Yes, life is hard, but God never promised that it wouldn’t be. What He did promise was that no matter how hard it was, He would carry us, from this life to the next. And perhaps if we kept our eyes on things that were eternal, rather than on things that were temporary, we’d have a better perspective on marriage, life, and everything!

There is hope, ladies. But that hope is not in your marriage; that hope is in God. And He is faithful. Looking forward to heaven is not a crutch; it is simply basing your hope on a reality. So don’t feel like you have failed, or that God has failed you, if your life is not perfect or if you are lonely here. This is not all there is, and Jesus is already preparing a place for  you.

Now, what advice do you have for us today? Or has God ever really comforted you with the hope of heaven? Leave a comment, or link up the URL of a marriage post in the linky below!

Sheila is the author of The Good Girl’s Guide to Great Sex.


  1. I am also in a good marriage, but we did have several really hard years first. Things can get better.

    In a Beth Moore study I did last year, she said, “My husband is a fine husband, but he has made a very poor god.” That resonated with me so much – I do tend to fall into patterns of idolizing my husband and expecting him to be more than he can possibly be. He will never be able to meet all of my needs – and that isn’t his job!

  2. Oh Sheila, this post just sings with hope and encouragement – thank you!

    Julie G
    Julie recently posted…Grasshopper DaysMy Profile

  3. I love this post because it is true for all marriages and situations. If your hope is in Christ you have more of a responsibility to yourself to make your own happiness or develop your own hope and personal relationship in your Savior.

    It reminds me of when I was first married and I was so happy to not be alone anymore and I wanted to depend on my husband for everything and be able to just have the comfort of being taken care of and loved. But my sweet husband said I needed to be just as independent as I was when I was single, and take care of myself. I thought, you’ve got to be kidding me, I’ve waited my whole life to be taken of by you! I felt like my husband paying the bills was an extension of this protection and love for me.

    I also knew I should love God more than myself or my spouse, but I didn’t understand how I could love anyone or anything more than Mr. Forever.

    When difficult things come into your life, whether big or small, you need the Lord and that’s when it made more sense to me as time went on. We had a really horrible difficult struggle after a couple years of marriage, and I didn’t know what to do. I was so hurt and angry and full of self-pity. I needed the Lord to get me through that time and heal my heart. What is amazing to me is that he did and through sincere prayer I was able to feel whole again. Looking back, it is a sweet time to me that I was able to grow in my relationship with God and feel loved by him.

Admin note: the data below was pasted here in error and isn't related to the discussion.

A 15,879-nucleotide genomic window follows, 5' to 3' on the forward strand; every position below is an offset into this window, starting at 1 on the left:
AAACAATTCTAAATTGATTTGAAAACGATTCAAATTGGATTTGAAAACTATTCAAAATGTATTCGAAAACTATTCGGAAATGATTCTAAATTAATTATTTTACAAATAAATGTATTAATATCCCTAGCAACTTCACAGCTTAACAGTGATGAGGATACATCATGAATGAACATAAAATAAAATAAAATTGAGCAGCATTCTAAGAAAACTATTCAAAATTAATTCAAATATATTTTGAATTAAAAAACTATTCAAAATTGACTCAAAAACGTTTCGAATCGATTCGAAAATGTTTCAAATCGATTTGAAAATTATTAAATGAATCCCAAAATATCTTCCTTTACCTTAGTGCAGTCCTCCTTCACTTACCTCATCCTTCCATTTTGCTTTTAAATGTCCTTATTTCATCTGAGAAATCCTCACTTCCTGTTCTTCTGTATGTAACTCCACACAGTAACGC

I need the Lord to help me love my husband and to see him the way God sees him. I need God to help me feel hope and not get weighed down by daily struggles. I need the Lord to help me raise my kids and to have confidence in my abilities. My husband needs God too. I can’t lean on my husband for everything, for my happiness, for my peace, for constant guidance. Over time I developed in my relationship with God and he started to emerge as a person who loves and understands both of us and has a plan for our family.

    During good times our individual and marital relationships with God strengthen each other and during difficult times our individual relationships with God buoy us up. We are blessed with a beautiful marriage and I am so grateful everyday for my wonderful husband. Just because he does dishes and loves me and the kids doesn’t mean I no longer need to rely on God for everything. I finally understand putting the Lord first. My relationship with God says more to me about my happiness than my relationship with my husband. Without God I could lose site of the significance of my family and what really matters in life even if I had the perfect husband. It is our Savior who helps us to receive that level of clarity.

  4. anonamous says:

    Thankyou. This is a great post for me today. I am SO looking forward to being in Heaven for eternity with God and all His children. My husband of 18 years left me and our 4 children last week with no explanation. I am sad, lonely, upset, scared, panicky, and my emotions roll over and over and I am overwhelmed. I have to remember this life is so short!!! I love the Lord. I am having a difficult time feeling Him close to me right now, but I know He loves me and He is here. There ARE so much worse things than my problems in the world…